Parkersburg files petition for fountain funds

File Photo The Jackson Memorial Fountain in Parkersburg City Park is shown in October, shortly after being severely damaged by high winds.

PARKERSBURG — The City of Parkersburg asked a judge this week to allow funds dedicated to the repair and maintenance of a damaged historic fountain in City Park to instead be used to replace it.

Parkersburg City Attorney Joe Santer filed the petition in Wood County Circuit Court, but it must also be considered by the West Virginia Attorney General’s Office before a decision can be made.

The Jackson Memorial Fountain was toppled by heavy winds in October, shattering the upper bowl and the distinctive “Lady in the Lake” statue at the top.

City officials want to replicate the fountain using cast iron bowls like it originally had when it was built in 1906 rather than the fiberglass used to replace them in the early ’90s following a lightning strike. Mayor Tom Joyce has said he wants to run new water and electric lines to the site and make other improvements while it’s being rebuilt, bringing the total cost to an estimated $370,000.

The city received a $58,830 insurance reimbursement for the damage to the fountain, and City Council in January approved allocating $150,000 from the general fund. They hope to get the remainder of the money from the Jackson Memorial Fountain fund established in 1992 by a bequest from Caroline Downey Jackson, a member of the Jackson family, a number of whom are prominent in state and local history. Among them is Jacob B. Jackson, West Virginia’s sixth governor.

But the will specifically dedicated the money to repair and maintenance. While some portions are salvageable, most are not, the petition says.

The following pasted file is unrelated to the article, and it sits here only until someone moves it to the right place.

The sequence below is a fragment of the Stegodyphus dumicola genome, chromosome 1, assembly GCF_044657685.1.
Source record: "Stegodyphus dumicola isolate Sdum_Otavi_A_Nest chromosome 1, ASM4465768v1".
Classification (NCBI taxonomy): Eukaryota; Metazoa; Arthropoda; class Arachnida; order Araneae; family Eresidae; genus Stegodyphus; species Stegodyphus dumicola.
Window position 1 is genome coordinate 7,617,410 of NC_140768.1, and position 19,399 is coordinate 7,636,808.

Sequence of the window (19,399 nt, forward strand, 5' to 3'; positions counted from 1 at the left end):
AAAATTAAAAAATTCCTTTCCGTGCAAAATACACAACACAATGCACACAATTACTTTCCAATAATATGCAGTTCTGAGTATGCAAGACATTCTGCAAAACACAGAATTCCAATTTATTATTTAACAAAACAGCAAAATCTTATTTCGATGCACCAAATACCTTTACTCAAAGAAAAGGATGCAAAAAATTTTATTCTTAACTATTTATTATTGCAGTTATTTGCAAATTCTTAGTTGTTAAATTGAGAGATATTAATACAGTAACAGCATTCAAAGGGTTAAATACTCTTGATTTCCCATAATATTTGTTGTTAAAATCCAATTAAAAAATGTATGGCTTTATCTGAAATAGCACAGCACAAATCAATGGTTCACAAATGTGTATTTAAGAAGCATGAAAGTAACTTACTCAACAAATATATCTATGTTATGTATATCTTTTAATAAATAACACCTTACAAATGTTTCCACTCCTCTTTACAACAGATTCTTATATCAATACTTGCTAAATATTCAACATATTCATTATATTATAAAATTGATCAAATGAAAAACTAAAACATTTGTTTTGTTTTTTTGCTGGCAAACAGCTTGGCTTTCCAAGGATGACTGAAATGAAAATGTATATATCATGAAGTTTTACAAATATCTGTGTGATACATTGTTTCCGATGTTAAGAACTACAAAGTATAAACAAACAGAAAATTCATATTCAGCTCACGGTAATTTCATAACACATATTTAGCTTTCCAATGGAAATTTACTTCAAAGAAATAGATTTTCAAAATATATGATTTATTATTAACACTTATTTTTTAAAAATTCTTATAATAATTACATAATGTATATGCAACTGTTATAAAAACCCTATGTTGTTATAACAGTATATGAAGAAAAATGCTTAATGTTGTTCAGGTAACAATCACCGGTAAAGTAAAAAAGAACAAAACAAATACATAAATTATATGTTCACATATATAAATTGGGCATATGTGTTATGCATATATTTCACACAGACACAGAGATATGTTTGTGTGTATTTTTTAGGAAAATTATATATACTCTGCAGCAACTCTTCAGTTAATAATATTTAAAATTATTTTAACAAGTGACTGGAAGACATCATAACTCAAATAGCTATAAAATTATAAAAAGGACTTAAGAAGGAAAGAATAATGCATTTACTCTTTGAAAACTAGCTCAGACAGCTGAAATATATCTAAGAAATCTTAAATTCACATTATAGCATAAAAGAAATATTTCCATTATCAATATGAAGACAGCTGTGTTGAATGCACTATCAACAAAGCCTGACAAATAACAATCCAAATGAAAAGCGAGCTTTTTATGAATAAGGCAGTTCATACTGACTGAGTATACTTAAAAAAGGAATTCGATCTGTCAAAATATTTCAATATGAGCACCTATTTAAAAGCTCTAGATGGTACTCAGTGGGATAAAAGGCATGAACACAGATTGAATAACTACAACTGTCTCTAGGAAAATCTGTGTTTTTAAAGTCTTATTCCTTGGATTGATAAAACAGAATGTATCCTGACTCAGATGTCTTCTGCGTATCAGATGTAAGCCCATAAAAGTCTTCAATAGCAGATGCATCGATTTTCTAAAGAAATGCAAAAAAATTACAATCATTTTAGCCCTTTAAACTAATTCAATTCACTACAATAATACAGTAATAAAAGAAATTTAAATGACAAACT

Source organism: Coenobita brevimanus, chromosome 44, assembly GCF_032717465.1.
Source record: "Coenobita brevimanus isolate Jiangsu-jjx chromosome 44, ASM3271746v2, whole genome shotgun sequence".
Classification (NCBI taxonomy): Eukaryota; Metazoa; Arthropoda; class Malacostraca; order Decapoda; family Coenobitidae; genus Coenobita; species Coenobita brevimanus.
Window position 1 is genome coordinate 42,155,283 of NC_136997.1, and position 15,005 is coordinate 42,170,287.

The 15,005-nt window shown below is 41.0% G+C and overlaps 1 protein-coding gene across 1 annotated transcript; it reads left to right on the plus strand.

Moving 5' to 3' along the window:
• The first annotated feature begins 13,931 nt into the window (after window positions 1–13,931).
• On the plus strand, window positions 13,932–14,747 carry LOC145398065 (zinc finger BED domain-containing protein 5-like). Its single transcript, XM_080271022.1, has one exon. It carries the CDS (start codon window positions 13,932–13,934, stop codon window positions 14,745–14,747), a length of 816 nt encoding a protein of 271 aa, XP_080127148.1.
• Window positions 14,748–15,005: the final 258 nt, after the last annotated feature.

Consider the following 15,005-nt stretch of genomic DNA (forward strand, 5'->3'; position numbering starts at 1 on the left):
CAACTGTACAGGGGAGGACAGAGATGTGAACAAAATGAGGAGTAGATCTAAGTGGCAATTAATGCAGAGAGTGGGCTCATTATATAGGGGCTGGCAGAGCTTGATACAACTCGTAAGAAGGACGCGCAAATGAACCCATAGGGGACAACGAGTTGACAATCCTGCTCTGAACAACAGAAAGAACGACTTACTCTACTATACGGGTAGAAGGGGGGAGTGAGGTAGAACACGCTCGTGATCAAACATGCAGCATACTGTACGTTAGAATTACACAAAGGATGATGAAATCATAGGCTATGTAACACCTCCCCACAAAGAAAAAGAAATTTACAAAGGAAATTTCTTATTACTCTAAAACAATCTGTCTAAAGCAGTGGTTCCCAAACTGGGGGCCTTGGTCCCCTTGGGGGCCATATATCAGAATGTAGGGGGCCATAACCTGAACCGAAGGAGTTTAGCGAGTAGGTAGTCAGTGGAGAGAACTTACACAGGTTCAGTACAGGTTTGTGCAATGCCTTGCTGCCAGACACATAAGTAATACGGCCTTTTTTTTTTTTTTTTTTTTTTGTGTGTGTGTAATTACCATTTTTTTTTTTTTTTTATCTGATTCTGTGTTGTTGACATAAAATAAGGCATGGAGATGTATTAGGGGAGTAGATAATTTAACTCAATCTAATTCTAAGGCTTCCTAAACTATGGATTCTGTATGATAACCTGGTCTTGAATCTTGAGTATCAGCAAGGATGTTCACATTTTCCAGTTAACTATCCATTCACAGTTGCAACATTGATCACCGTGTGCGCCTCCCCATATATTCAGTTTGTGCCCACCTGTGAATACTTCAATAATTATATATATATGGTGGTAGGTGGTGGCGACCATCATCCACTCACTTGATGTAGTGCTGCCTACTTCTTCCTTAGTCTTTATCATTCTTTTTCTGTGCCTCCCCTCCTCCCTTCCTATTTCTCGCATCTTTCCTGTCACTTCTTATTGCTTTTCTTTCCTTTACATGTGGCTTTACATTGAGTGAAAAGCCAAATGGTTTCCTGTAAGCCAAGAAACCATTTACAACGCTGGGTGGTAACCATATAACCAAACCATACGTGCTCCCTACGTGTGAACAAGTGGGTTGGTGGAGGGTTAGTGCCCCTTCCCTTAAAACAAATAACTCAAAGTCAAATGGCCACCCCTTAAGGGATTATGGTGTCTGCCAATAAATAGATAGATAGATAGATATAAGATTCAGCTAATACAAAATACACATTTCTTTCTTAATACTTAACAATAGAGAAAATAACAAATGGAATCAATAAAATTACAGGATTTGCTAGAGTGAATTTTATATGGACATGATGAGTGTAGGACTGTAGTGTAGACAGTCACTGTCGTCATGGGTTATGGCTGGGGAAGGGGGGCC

“The overall damage to the fountain is so significant and extensive as to make any repair of the fountain economically unfeasible,” it says. “For all intents and purposes, the Jackson Fountain no longer exists. As such and because of the fund’s restrictive language, the fund’s purpose has become wholly impracticable and utterly impossible to fulfill.”

The city is seeking permission to use a large portion of the fund, which has a balance of $161,170, to help purchase and erect a fountain that resembles the earlier structure as much as possible. The petition proposes keeping $15,000 in the fund for future repair and maintenance.

City officials sought the blessing of six direct heirs of Caroline Jackson to make the change. Four of the six approved and two did not respond, Santer said.

Regardless, state code requires the Attorney General’s office to be notified. Once they receive the petition, the office has 60 days to respond.

Santer said he does not know whether the office will get involved in the case. He plans to contact Wood County Circuit Judge Jason Wharton’s office in a month to tentatively schedule a hearing after the end of the 60-day period.

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